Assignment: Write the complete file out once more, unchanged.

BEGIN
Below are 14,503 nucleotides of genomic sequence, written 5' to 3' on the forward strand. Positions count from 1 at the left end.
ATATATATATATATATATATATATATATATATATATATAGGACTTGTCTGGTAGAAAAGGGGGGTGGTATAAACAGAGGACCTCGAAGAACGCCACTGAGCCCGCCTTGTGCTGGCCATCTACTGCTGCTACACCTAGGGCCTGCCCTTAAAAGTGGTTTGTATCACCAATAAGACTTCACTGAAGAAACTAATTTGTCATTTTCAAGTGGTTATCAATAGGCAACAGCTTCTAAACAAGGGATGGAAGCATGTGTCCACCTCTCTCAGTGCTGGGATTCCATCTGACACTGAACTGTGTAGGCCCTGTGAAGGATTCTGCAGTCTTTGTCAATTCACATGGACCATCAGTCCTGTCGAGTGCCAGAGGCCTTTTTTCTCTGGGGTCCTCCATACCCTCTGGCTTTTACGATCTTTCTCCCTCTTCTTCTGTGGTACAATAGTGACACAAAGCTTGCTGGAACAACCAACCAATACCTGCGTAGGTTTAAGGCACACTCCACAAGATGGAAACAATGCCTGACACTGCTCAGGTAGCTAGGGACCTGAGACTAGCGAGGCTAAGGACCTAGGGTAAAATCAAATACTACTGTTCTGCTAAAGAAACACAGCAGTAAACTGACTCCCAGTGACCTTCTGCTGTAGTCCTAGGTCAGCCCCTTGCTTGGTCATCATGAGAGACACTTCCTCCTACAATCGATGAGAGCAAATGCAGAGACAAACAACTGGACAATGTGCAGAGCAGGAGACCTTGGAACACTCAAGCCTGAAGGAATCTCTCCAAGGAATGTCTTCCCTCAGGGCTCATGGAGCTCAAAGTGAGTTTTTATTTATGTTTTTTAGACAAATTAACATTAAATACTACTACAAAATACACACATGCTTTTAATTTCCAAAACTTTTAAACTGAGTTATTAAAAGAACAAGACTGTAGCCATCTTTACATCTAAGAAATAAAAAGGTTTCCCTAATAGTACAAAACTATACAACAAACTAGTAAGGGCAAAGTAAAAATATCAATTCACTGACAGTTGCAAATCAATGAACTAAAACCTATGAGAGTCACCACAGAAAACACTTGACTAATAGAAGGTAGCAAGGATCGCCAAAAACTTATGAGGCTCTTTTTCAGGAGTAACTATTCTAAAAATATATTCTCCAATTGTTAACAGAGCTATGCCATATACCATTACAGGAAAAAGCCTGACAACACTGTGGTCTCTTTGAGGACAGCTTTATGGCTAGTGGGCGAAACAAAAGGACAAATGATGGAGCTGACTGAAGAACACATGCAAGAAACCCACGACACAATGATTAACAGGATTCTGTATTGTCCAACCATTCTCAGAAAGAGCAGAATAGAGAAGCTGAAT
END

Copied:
Below are 14,503 nucleotides of genomic sequence, written 5' to 3' on the forward strand. Positions count from 1 at the left end.
ATATATATATATATATATATATATATATATATATATATAGGACTTGTCTGGTAGAAAAGGGGGGTGGTATAAACAGAGGACCTCGAAGAACGCCACTGAGCCCGCCTTGTGCTGGCCATCTACTGCTGCTACACCTAGGGCCTGCCCTTAAAAGTGGTTTGTATCACCAATAAGACTTCACTGAAGAAACTAATTTGTCATTTTCAAGTGGTTATCAATAGGCAACAGCTTCTAAACAAGGGATGGAAGCATGTGTCCACCTCTCTCAGTGCTGGGATTCCATCTGACACTGAACTGTGTAGGCCCTGTGAAGGATTCTGCAGTCTTTGTCAATTCACATGGACCATCAGTCCTGTCGAGTGCCAGAGGCCTTTTTTCTCTGGGGTCCTCCATACCCTCTGGCTTTTACGATCTTTCTCCCTCTTCTTCTGTGGTACAATAGTGACACAAAGCTTGCTGGAACAACCAACCAATACCTGCGTAGGTTTAAGGCACACTCCACAAGATGGAAACAATGCCTGACACTGCTCAGGTAGCTAGGGACCTGAGACTAGCGAGGCTAAGGACCTAGGGTAAAATCAAATACTACTGTTCTGCTAAAGAAACACAGCAGTAAACTGACTCCCAGTGACCTTCTGCTGTAGTCCTAGGTCAGCCCCTTGCTTGGTCATCATGAGAGACACTTCCTCCTACAATCGATGAGAGCAAATGCAGAGACAAACAACTGGACAATGTGCAGAGCAGGAGACCTTGGAACACTCAAGCCTGAAGGAATCTCTCCAAGGAATGTCTTCCCTCAGGGCTCATGGAGCTCAAAGTGAGTTTTTATTTATGTTTTTTAGACAAATTAACATTAAATACTACTACAAAATACACACATGCTTTTAATTTCCAAAACTTTTAAACTGAGTTATTAAAAGAACAAGACTGTAGCCATCTTTACATCTAAGAAATAAAAAGGTTTCCCTAATAGTACAAAACTATACAACAAACTAGTAAGGGCAAAGTAAAAATATCAATTCACTGACAGTTGCAAATCAATGAACTAAAACCTATGAGAGTCACCACAGAAAACACTTGACTAATAGAAGGTAGCAAGGATCGCCAAAAACTTATGAGGCTCTTTTTCAGGAGTAACTATTCTAAAAATATATTCTCCAATTGTTAACAGAGCTATGCCATATACCATTACAGGAAAAAGCCTGACAACACTGTGGTCTCTTTGAGGACAGCTTTATGGCTAGTGGGCGAAACAAAAGGACAAATGATGGAGCTGACTGAAGAACACATGCAAGAAACCCACGACACAATGATTAACAGGATTCTGTATTGTCCAACCATTCTCAGAAAGAGCAGAATAGAGAAGCTGAAT